The rainscreen principle is not new, nor is the idea of rainscreen applied to wall design. For centuries in Norway, the rainscreen idea was intuitively used, without any scientific or systematic foundation. They utilized drained and back-ventilated claddings with both closed and open joints. On buildings with timber claddings, closed joints were adopted, and openings at both the top and bottom of the cladding allowed for drainage and evaporation of any penetrating rainwater. The Norwegians titled this approach the “open-jointed barn technique,” since originally it was used in conjunction with the construction of barns.
One of the first US examples of modern rainscreen with large aluminum panels: 30-story Alcoa building in Pittsburgh, Pennsylvania. Open joints between panels, but baffled to provide resistance to water penetration; airspace between panels and inner leaf drained and ventilated to exterior.
Building Research Station in the UK and other organizations highlight advantages of having a ventilated airspace behind a wall.
"Curtain Walls" by Birkeland published, from the Norwegian Building Research Institute. Discussed principles behind the "rain barrier" technique. Suggested idea of pressure equalization.
"Rain Penetration and Its Control" (publication CBD40) by G.K. Garden published, from the National Research Council of Canada. First usage of terms "open rainscreen" and "rainscreen principle": It is not conceivable that a building designer can prevent the exterior surface of a wall from getting wet nor that he can guarantee that no openings will develop to permit the passage of water.
Research in North America by the North American Architectural Aluminum Manufacturers' Association and others fosters publications focused on application of the rainscreen idea; recommends forms of construction.
Rainscreen understood and widely used in Canada and Europe: The Building Sciences Division of the Alberta Public Works, Supply and Services uses a standard building specification which prescribes the adoption of the pressure-equalized rainscreen approach to wall design.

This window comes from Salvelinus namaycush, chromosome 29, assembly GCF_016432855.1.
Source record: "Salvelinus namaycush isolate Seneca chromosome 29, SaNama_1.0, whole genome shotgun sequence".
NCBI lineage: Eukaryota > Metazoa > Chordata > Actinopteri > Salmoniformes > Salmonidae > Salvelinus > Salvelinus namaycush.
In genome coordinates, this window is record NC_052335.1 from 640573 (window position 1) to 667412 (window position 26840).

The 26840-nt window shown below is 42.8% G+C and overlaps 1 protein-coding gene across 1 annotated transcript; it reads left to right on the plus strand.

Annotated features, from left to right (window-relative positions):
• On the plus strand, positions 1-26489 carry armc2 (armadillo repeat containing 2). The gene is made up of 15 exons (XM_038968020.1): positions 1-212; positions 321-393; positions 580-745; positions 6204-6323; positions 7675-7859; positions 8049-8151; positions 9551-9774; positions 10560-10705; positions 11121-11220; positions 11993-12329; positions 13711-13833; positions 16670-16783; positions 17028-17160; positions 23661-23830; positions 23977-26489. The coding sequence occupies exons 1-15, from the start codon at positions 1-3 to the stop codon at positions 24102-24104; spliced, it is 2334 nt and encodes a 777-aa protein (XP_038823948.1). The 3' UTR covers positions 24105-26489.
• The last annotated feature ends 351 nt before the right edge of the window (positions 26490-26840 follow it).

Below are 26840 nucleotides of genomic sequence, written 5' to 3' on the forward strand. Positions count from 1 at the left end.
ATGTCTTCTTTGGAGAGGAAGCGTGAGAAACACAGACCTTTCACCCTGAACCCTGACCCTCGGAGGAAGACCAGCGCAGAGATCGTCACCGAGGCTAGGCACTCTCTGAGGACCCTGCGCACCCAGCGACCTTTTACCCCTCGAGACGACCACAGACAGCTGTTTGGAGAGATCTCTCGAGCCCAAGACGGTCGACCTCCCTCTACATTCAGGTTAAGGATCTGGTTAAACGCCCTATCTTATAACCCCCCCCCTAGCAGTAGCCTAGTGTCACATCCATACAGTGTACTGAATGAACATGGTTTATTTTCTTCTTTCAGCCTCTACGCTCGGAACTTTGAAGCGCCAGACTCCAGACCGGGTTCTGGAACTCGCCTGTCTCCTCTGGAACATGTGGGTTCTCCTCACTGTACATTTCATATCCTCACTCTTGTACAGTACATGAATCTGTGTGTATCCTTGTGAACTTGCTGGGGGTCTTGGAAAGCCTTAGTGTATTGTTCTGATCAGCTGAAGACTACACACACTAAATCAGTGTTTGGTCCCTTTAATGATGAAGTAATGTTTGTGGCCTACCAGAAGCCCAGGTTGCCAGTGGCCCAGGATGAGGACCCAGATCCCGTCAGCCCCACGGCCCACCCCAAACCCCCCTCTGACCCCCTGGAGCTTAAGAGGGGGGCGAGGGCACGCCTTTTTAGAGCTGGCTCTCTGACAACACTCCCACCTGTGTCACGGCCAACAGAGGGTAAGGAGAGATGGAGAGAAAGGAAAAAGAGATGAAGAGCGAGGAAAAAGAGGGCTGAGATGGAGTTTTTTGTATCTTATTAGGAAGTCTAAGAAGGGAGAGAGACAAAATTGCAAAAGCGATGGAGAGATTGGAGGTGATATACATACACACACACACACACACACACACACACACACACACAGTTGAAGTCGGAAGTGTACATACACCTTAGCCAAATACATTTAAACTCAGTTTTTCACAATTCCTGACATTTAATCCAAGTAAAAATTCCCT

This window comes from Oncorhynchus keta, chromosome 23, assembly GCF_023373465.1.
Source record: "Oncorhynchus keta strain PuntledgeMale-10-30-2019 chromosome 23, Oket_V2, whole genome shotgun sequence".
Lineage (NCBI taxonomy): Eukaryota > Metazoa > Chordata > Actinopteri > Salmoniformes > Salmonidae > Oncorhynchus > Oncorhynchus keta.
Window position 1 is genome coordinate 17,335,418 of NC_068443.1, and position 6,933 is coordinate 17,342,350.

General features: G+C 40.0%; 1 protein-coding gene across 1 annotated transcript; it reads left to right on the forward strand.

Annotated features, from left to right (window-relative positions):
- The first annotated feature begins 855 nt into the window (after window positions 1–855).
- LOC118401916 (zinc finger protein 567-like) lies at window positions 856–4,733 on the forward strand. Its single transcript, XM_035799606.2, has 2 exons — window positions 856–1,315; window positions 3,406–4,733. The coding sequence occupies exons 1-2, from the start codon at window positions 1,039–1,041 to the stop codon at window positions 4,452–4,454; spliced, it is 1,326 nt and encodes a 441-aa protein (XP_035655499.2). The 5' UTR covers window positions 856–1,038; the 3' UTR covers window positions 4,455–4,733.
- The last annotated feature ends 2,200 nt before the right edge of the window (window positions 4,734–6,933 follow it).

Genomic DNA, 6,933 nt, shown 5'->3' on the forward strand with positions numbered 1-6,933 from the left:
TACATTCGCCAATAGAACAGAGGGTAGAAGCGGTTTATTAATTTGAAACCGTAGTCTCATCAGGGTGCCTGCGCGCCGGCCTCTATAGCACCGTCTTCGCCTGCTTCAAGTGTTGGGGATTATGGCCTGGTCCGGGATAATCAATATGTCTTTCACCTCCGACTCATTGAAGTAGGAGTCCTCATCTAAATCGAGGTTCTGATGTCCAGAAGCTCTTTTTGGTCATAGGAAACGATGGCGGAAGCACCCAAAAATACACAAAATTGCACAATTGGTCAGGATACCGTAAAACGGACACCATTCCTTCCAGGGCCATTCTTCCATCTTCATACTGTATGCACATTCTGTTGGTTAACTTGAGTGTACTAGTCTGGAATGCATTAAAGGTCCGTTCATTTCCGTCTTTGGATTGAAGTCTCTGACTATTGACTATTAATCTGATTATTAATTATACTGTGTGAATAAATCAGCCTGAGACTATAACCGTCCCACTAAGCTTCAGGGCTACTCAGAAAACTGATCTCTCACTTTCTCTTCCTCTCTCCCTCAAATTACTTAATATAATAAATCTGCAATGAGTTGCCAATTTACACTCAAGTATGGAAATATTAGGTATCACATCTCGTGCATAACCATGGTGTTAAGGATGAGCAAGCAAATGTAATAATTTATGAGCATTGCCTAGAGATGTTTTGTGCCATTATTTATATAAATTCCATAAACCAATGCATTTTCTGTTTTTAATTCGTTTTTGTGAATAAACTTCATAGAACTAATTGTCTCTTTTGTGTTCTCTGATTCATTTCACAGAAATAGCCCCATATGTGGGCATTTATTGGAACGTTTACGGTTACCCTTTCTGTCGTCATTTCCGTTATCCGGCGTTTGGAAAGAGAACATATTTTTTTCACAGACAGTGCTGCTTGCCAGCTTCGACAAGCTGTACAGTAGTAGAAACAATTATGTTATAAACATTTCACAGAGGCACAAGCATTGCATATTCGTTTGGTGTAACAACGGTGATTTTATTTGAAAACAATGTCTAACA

The first Terracotta Rainscreen system is installed on the Lohf building in Germany.
MOEDING became the first to introduce the terracotta material into this arena, combining the advantages of the rainscreen system with the beauty of natural clay.
625 Townsend Street in San Francisco, CA is the first Terracotta Rainscreen system to be installed in the US.
Carnegie Mellon University Collaborative Innovation Center becomes the first Terracotta Rainscreen to receive a gold LEED rating.
The International Building Code adopted in 2006 by 47 states, the need for energy conservation, sustainability, and global warming being important issues to deal with, more and more architects have adopted the back ventilated rainscreen system to deal with these issues and to comply with the new building code.
The tallest Terracotta Rainscreen-clad building (35 stories) in the US is completed (245 W 99th St, NYC, NY).
Shildan Terracotta Rainscreen receives Florida Statewide Approval and Miami Dade NOA.
Ft Belvoir Army Hospital in Virginia becomes the first military hospital to use Terracotta Rainscreen in the US.
Since eliminating the opening is not realistic, the Rainscreen system focuses on eliminating the pressure difference. Since eliminating...
The Shildan/Moeding Terracotta Rainscreen Façade system merges the advantages of two worlds of construction technology...
The Wall Section
Since eliminating the opening was rendered an imperfect solution to the problem, efforts turned to the elimination of the third component...